If you're a subscriber to the Boston Globe, the person who delivered your Sunday paper might have been the same person who wrote part of it.
Fed up after nearly a week of widespread delivery problems, dozens of reporters and editors at the Globe worked until dawn Sunday morning to deliver thousands of copies of the paper.
The Globe said it was a "small gesture to show our Globe customers that we are working hard" to address the problems.
Managing editors, political columnists, sports reporters, and web producers all showed up at the printing press around midnight.
Steve Wilmsen, an editor, tweeted that "pretty much the whole Boston Globe newsroom" was present: "Paper routes for a night."
Crime reporter Evan Allen posted a picture of metro reporter Milton Valencia pointing at his front page story.
"Now he is going to deliver it," Allen said.
The volunteer mission gave the Globe some very positive free publicity. But it was originally a response to growing frustrations.
The Globe itself reported that the trouble started on Monday when the company switched to "a new delivery company."
In a story on Thursday, the Globe said "missing papers" across the local area "prompted an outcry from readers, who vented on social media and overwhelmed the Globe's phone system with complaints."
The delivery delays continued into the weekend. Some reporters had actually volunteered to help earlier in the week, and it "looks like the offer has been accepted," technology reporter Hiawatha Bray told CNNMoney Saturday evening.
News of the ad hoc delivery strategy quickly spread among Globe staffers via email.
Volunteers will "get a route with a list of households with delivery instructions," Scott Steeves, the head of the Boston Newspaper Guild, told staffers in an email. "Make sure you have a flashlight and a GPS."
Wilmsen said an "army" of journalists was willing to help.
"I'm a Globe employee. I'm also a reader angry with 0 papers at home this week," NHL beat reporter Fluto Shinzawa tweeted. "I'll be out helping to get you Sunday's Globe."
Along with those from the newsroom, employees who work on the business side of the paper also pitched in. Altogether, "more than 100" volunteered for deliveries, according to the Globe. Others answered customer service phone calls.
Valencia, the front-page writer, picked out special gloves for his deliveries:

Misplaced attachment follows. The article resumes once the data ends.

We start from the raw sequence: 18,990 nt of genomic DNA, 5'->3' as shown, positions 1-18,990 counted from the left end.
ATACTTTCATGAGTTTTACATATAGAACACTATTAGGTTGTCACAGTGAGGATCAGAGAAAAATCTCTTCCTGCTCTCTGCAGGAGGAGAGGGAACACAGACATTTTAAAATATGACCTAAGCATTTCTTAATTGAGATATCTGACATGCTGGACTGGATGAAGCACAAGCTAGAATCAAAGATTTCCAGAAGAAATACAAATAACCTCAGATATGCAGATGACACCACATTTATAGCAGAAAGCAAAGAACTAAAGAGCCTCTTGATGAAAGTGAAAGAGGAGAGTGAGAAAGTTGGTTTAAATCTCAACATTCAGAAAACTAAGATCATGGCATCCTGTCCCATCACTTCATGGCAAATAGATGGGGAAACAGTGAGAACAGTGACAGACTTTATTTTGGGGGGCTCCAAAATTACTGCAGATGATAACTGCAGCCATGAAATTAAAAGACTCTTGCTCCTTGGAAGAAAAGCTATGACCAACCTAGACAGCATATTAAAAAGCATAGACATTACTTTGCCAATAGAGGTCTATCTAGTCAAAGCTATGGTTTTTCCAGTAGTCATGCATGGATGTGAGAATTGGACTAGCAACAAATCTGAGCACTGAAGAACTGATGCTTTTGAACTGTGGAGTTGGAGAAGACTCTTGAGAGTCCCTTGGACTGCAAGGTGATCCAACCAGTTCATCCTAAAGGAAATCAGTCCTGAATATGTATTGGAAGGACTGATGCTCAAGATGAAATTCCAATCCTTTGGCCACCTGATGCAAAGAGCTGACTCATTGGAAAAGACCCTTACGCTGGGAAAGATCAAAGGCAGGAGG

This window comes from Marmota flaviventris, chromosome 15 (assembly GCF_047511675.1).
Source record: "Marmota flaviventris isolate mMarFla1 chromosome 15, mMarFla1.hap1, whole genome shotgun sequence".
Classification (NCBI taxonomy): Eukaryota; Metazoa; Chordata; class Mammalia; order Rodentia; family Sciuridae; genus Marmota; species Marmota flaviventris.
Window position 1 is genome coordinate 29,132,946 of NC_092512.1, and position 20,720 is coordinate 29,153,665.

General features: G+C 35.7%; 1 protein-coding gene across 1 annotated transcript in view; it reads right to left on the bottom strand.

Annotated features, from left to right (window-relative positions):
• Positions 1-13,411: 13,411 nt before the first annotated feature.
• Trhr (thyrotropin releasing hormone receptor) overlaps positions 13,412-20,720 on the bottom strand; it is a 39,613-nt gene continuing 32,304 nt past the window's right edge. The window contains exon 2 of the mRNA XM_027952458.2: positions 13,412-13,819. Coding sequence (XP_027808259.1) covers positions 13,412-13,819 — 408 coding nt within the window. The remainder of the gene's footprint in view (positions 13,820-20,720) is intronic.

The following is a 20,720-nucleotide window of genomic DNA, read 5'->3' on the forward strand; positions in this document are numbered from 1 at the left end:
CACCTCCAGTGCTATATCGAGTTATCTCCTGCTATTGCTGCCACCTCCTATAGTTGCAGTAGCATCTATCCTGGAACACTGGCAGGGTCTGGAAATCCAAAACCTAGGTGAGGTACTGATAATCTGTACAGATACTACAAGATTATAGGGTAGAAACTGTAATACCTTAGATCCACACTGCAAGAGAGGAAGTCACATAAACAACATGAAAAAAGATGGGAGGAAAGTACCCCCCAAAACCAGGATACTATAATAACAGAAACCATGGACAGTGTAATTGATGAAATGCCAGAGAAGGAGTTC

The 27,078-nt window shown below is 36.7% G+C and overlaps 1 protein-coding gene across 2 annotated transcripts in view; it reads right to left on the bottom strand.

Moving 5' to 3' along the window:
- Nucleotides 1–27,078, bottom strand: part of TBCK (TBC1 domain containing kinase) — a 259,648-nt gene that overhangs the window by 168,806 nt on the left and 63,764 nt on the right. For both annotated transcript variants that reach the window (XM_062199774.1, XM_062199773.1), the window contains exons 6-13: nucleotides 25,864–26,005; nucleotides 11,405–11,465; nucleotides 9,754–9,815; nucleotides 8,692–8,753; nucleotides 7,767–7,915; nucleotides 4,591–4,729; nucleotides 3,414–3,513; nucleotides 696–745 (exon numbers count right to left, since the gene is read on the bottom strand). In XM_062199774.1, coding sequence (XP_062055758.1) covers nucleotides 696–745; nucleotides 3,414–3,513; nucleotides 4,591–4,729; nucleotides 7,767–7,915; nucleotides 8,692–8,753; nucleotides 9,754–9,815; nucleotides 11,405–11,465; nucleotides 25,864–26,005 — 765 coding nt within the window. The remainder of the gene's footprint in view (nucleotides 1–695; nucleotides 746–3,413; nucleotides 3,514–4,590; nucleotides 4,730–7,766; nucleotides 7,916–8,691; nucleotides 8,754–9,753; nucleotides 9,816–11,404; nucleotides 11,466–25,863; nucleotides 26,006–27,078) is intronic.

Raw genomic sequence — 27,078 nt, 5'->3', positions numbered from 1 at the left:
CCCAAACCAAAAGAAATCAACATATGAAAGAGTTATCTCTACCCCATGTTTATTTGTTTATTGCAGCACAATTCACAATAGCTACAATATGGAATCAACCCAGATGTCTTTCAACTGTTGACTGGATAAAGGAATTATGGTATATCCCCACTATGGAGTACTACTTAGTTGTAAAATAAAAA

But first the volunteers had to bag the papers.
Then they loaded the stacks into the backs of cars and headed out on their assigned routes.
Two reporters included a note to subscribers introducing themselves and saying that "this is clearly not a long-term solution -- but we hope you can be patient as our top administrators sort things out."
Earlier in the week, the Globe's phone system "crashed" under the weight of delivery complaints, and reporters "found it difficult to call outside the building," according to Bray.
"Many readers got busy signals," Bray added. "One regular reader of my column managed to get through to me and begged me to do something. I and a bunch of my colleagues contacted our CEO and said that reporters were so concerned about the problem that we'd be willing to help deliver the paper."
Early Sunday morning, the Globe's vice president for consumer sales and marketing, Peter Doucette, confirmed that the paper had received "thousands of calls from customers" who missed their paper.
He said the company's new distributor, ACI Media, has been deploying "a new staff of 600 carriers who must learn new delivery routes and the addresses of the homes and apartments for every Globe home delivery subscriber."
Regarding home deliveries, he said, "we expect the process to improve not instantly, but steadily with each passing day and thank our customers for their patience."
In the meantime, a smattering of readers expressed gratitude to the newspaper staff via Twitter, and a couple joked about brewing coffee for their delivery person.
One Bostonian said overnight that he had just re-subscribed to the Globe as a result of the volunteer mission: "Proud of you guys!"
One family put up a "thank you" sign in the front lawn...
And another left a homemade sign on the front door.
Journalism professor Bill Mitchell, who lives in the Boston area, said in an email that he received not one, but two, copies of his Sunday Globe -- but no copy of The New York Times.
"Previously, one guy delivered both. On time. Until the Globe decided to improve things," he commented.
Since the "bulk of revenue" at papers like the Globe still comes from print, "it's mystifying that the Globe would move ahead with such a shift with apparently so little oversight of the new vendor," Mitchell said. "But leave it to an enterprising newsroom to step up to yet another unexpected demand of the digital era: Delivery of the dead tree edition!"